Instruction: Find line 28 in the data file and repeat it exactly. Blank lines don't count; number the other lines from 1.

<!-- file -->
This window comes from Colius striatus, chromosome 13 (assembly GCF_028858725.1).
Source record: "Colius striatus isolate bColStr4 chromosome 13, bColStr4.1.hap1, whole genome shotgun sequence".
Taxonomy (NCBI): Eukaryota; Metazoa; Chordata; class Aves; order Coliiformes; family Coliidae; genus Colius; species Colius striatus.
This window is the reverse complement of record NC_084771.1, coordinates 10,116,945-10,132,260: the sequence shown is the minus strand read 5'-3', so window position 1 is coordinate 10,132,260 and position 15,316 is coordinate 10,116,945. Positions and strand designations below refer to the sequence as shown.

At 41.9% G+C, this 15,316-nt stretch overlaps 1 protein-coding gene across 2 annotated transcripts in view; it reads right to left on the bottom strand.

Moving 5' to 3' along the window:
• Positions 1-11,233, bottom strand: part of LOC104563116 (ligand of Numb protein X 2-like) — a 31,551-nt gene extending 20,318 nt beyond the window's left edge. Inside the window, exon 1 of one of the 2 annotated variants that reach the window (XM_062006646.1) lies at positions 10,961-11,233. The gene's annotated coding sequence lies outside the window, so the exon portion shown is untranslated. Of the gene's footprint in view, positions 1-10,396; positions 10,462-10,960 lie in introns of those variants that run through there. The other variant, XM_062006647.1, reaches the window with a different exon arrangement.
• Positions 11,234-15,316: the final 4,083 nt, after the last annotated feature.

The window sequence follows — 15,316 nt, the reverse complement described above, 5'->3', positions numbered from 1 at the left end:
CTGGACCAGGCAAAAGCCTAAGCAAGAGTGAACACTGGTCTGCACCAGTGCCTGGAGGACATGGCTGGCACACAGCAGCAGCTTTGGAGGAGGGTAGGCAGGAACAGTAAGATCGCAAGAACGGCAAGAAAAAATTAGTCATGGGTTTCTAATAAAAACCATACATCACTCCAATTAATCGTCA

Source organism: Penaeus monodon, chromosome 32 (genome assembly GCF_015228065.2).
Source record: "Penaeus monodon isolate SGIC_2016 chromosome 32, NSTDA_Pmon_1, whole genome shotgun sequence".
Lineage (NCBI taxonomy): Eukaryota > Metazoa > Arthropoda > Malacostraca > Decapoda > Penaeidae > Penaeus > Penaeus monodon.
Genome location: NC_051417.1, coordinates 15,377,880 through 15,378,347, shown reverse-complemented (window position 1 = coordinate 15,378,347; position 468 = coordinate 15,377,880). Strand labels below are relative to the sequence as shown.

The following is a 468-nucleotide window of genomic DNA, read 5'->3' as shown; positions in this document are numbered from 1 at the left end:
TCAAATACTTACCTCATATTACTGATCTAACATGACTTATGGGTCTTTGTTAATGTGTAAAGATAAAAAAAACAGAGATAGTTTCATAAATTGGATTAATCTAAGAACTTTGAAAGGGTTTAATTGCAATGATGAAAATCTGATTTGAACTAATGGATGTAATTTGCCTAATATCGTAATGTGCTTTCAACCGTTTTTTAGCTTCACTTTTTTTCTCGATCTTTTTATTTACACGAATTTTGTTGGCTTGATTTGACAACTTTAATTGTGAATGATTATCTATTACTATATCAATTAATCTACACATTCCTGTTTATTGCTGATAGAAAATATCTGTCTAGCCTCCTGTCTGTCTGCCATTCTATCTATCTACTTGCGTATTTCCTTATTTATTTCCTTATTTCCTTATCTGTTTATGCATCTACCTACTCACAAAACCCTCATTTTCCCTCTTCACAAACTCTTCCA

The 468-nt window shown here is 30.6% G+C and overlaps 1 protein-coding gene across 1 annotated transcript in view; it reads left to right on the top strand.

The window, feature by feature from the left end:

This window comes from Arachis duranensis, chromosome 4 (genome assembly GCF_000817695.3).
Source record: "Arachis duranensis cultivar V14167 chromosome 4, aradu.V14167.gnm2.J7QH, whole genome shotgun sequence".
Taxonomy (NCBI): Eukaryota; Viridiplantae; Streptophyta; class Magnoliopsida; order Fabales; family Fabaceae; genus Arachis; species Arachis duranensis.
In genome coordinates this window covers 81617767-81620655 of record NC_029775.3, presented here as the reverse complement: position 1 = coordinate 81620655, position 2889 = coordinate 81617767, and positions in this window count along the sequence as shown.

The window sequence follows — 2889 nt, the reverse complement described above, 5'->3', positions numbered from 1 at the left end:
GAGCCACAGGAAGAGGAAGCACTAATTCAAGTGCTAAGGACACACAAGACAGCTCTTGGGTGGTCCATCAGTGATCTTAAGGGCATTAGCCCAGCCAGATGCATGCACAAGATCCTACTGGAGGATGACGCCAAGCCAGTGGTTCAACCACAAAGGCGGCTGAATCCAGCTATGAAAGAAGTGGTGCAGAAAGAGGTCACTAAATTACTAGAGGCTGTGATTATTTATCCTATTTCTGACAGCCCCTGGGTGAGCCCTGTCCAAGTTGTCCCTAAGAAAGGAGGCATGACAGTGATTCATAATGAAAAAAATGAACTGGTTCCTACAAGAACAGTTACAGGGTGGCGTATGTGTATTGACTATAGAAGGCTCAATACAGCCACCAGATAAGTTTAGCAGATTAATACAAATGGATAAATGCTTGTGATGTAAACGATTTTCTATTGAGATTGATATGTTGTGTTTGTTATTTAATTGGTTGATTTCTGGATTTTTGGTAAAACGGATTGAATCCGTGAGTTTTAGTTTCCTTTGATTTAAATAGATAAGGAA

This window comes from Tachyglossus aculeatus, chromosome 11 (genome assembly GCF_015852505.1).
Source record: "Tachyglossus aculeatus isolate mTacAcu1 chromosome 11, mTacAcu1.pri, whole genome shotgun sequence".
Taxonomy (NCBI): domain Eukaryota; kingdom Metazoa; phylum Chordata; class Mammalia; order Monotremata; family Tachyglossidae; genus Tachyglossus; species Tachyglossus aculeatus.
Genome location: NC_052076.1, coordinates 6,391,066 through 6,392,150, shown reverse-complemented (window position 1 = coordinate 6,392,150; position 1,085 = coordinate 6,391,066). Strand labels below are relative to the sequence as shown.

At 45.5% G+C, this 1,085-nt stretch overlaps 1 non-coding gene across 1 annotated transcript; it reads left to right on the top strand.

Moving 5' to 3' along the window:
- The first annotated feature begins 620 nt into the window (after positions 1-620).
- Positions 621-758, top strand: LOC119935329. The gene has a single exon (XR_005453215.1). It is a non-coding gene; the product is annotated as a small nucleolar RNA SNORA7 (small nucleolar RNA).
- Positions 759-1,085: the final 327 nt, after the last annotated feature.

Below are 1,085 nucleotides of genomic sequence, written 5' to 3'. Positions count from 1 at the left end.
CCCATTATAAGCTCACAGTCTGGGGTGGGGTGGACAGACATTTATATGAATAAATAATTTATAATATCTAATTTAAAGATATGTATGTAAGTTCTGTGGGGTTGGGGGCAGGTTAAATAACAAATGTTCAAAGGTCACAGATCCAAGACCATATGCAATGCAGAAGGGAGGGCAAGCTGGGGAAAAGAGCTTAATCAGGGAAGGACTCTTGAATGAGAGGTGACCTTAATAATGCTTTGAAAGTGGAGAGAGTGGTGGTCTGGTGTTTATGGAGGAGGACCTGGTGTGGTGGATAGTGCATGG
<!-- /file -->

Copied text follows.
Genome location: NC_052076.1, coordinates 6,391,066 through 6,392,150, shown reverse-complemented (window position 1 = coordinate 6,392,150; position 1,085 = coordinate 6,391,066). Strand labels below are relative to the sequence as shown.